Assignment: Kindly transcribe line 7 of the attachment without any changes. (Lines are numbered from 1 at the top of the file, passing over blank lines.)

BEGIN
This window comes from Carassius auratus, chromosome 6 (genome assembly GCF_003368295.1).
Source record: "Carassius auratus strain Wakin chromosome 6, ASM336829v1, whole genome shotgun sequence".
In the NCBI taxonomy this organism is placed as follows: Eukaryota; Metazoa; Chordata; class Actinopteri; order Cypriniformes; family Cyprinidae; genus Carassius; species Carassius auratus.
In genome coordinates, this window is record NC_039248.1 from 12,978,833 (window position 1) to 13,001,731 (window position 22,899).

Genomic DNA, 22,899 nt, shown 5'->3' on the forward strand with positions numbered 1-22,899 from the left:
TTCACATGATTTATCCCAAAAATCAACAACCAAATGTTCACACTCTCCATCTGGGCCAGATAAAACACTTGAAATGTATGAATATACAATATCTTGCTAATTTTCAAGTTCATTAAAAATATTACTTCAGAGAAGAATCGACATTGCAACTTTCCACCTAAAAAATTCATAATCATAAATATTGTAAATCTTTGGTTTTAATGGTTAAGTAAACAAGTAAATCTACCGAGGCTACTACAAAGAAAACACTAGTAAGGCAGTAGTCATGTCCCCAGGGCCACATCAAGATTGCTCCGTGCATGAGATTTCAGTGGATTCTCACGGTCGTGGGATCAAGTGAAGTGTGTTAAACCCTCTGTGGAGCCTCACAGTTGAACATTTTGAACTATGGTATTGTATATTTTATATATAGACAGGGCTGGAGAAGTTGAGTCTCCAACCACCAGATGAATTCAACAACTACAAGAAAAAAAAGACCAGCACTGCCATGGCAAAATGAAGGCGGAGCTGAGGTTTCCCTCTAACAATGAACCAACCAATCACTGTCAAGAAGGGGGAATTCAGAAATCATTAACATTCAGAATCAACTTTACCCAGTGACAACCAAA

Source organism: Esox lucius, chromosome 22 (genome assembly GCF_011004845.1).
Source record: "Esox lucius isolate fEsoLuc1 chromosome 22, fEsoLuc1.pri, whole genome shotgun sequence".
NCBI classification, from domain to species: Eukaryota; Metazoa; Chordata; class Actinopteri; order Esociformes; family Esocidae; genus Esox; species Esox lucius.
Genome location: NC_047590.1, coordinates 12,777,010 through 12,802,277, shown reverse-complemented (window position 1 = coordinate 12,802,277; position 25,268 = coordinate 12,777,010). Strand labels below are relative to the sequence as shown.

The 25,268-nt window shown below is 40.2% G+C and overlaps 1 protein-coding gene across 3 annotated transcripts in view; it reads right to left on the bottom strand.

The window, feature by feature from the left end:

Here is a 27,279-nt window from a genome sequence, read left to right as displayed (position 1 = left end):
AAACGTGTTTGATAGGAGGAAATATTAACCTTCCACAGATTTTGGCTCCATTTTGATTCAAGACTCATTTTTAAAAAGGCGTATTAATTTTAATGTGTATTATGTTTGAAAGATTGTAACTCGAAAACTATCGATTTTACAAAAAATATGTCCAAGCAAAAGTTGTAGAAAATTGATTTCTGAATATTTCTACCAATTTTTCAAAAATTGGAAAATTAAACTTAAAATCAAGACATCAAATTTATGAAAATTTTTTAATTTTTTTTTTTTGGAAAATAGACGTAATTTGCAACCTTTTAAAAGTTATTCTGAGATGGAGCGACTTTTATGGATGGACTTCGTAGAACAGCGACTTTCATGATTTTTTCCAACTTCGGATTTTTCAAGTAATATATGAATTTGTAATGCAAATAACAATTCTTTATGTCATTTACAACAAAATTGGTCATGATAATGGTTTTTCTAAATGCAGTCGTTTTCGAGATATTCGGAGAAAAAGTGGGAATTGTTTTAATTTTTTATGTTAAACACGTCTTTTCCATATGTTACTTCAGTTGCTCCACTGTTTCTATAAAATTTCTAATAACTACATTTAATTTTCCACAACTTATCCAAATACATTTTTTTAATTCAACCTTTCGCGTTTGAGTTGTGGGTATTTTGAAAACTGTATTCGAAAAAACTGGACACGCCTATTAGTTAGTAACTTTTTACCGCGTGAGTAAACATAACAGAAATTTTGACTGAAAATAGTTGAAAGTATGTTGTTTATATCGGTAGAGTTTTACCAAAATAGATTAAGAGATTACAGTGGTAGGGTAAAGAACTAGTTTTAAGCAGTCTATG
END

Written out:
Source organism: Esox lucius, chromosome 22 (genome assembly GCF_011004845.1).